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Weed Stores Could Face Higher Renewal Fees Under New Bill

Beginning Jan. 1, marijuana retailers in Montana will see their licensing and renewal fees jump dramatically if a bill passed by the 2023 Legislature gets signed into law by Gov. Greg Gianforte.

House Bill 903, sponsored by Rep. Mike Hopkins, R-Missoula, would raise license renewal fees cumulatively for marijuana retailers based on how many locations the business operates. Under the new law, a business will pay $5,000 to renew the license on its first retail shop, and then $5,000 more per additional location. In other words, it will cost that business an additional $10,000 to renew its license for their second store, an additional $15,000 to renew the licenses for the third store, and so on.

Currently, retailers pay a flat renewal rate of $5,000 per location.

Among other changes, HB 903 additionally gives medical marijuana providers that applied for a license to sell recreational marijuana between Nov. 3, 2020, and April 27, 2021, a green light to do so. Existing policy allows only businesses that applied for an adult-use license before Nov. 3, 2020, to operate. HB 903 also allows the state board of medical examiners to conduct a review of any doctor who provides a medical marijuana certification to more than 39 patients a year.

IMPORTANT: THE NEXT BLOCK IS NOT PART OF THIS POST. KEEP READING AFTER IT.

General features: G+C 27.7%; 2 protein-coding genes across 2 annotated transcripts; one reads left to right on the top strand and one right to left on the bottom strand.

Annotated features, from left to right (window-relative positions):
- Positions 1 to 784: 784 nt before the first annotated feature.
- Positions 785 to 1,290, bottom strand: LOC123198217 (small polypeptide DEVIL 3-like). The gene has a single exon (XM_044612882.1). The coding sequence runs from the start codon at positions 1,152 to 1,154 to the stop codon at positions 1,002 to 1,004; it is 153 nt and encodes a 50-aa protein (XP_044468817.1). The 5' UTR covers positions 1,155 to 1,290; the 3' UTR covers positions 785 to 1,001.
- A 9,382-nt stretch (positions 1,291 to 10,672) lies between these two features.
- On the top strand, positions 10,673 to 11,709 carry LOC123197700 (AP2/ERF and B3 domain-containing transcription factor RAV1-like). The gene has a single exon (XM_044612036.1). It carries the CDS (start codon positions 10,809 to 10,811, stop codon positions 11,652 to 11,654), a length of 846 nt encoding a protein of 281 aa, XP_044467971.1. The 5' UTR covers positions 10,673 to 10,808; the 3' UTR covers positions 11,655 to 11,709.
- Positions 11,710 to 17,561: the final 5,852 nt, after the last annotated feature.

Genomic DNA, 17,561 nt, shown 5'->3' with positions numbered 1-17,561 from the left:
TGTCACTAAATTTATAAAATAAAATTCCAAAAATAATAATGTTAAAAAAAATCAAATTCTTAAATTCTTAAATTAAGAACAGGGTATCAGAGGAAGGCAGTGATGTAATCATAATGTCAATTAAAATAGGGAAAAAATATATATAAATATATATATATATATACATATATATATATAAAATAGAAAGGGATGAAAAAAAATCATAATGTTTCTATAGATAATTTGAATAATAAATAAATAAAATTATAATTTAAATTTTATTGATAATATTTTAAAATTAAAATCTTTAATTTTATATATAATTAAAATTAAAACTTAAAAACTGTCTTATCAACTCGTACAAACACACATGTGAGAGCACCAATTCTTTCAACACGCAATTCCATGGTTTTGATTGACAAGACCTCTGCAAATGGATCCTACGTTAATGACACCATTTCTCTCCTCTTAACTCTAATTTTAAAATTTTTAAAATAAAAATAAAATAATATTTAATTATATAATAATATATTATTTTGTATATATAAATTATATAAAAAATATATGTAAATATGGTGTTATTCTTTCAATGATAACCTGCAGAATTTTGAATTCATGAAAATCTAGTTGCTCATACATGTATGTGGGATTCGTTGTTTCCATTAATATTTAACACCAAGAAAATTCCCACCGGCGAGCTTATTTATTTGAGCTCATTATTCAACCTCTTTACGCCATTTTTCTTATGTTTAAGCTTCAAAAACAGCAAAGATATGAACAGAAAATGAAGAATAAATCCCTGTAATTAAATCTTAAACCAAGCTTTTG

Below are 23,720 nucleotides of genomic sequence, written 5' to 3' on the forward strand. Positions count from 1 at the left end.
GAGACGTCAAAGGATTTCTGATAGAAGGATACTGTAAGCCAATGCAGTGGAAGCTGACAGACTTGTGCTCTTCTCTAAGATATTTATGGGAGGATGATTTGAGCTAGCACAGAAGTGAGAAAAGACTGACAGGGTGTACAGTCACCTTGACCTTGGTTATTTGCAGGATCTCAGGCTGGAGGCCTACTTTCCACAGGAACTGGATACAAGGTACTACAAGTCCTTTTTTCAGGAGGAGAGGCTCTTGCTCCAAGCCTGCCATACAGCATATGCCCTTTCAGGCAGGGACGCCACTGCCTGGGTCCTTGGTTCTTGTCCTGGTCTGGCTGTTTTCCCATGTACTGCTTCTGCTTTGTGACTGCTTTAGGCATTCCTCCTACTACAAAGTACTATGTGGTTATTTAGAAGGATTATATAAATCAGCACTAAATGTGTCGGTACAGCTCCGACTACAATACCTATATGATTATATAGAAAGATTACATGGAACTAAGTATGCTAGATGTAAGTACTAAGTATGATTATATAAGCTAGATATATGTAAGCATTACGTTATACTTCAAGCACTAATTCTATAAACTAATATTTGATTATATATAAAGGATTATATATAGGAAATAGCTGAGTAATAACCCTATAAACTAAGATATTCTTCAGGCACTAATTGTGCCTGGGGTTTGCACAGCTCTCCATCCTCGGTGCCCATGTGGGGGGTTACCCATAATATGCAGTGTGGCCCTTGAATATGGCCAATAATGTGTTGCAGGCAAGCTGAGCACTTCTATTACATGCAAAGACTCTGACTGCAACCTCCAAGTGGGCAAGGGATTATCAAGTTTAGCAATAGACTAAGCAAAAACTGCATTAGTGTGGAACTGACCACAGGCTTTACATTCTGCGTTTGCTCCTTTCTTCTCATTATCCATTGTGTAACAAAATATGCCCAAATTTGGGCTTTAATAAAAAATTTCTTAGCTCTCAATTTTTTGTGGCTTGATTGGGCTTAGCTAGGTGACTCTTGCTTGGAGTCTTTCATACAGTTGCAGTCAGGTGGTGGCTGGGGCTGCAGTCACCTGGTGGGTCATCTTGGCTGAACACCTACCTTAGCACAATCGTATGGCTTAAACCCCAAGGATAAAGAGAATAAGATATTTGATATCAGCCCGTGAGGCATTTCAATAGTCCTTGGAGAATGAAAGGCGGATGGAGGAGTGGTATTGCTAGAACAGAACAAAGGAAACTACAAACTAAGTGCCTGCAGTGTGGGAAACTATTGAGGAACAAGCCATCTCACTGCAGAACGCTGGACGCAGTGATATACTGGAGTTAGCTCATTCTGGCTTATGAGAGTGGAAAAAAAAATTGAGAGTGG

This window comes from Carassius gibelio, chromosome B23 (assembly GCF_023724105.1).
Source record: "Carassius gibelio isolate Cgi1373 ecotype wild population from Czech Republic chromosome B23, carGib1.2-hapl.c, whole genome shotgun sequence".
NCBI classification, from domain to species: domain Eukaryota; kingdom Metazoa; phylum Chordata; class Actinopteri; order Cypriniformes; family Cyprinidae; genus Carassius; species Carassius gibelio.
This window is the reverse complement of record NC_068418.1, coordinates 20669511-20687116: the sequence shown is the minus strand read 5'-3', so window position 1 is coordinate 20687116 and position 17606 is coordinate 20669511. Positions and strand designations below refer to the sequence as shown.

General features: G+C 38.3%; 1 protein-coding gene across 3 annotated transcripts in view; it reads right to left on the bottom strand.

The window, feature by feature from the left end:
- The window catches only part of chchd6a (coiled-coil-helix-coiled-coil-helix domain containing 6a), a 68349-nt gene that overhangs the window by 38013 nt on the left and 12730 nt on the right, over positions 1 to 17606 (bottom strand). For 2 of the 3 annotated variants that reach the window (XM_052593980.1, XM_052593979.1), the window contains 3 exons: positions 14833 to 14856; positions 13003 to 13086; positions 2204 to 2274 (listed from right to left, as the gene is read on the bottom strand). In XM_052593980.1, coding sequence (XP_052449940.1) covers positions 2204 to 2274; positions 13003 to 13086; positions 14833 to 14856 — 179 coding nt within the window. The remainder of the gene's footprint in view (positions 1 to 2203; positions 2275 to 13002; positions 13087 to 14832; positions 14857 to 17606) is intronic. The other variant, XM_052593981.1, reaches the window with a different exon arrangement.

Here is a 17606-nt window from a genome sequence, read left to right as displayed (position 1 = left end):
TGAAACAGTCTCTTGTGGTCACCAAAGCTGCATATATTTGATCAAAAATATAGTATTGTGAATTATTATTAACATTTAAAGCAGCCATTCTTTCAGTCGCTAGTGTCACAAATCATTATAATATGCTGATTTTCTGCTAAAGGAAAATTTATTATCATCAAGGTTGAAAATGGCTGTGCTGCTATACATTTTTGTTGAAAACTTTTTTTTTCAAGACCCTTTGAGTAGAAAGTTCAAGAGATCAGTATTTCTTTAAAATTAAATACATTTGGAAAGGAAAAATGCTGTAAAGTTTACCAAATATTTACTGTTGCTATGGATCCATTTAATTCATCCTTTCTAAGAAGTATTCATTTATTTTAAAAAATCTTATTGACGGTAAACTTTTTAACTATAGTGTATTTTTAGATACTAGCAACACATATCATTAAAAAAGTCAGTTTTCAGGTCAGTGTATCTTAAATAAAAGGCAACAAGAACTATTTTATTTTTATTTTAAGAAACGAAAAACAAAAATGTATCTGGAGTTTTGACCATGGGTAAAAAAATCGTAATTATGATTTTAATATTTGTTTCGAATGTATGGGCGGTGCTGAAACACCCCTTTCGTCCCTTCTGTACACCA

Hopkins did not respond to multiple requests for comment for this story.

Four hundred and thirty- six marijuana retailers are currently open in Montana, according to the Department of Revenue’s Cannabis Control Division.

The dispensary chain Bloom operates the largest number of locations in Montana — 20 across the state — per the Department of Revenue’s current list. Under HB 903, the chain will pay an additional $1 million annually in licensing fees if it keeps all those stores open. Bloom CEO John Hoofman did not respond to multiple requests for comment for this story.

Many Montana marijuana businesses own only one or two locations, but smaller retailers could also feel the impact of the new policy.

“I think small businesses will feel it the most because they have smaller margins,” Pepper Petersen, CEO of the Montana Cannabis Guild, an industry association, told Montana Free Press. “Remember, all these businesses are self-financed. They don’t have a line of credit at a bank anywhere. And so $5,000 or $10,000 is a big deal to them,” he said.

According to Kristan Barbour, administrator of the Cannabis Control Division, HB 903 will generate an estimated $6,370,000 annually, nearly tripling the current $2,180,000 in revenue the state generates from marijuana licensing and renewal fees.

Barbour noted that the bulk of the revenue will go to the state’s marijuana special revenue account.

In 2022, Montana generated an estimated $58 million in tax revenue from cannabis sales. The revised renewal fees would add an additional 10 percent to overall revenue gains.

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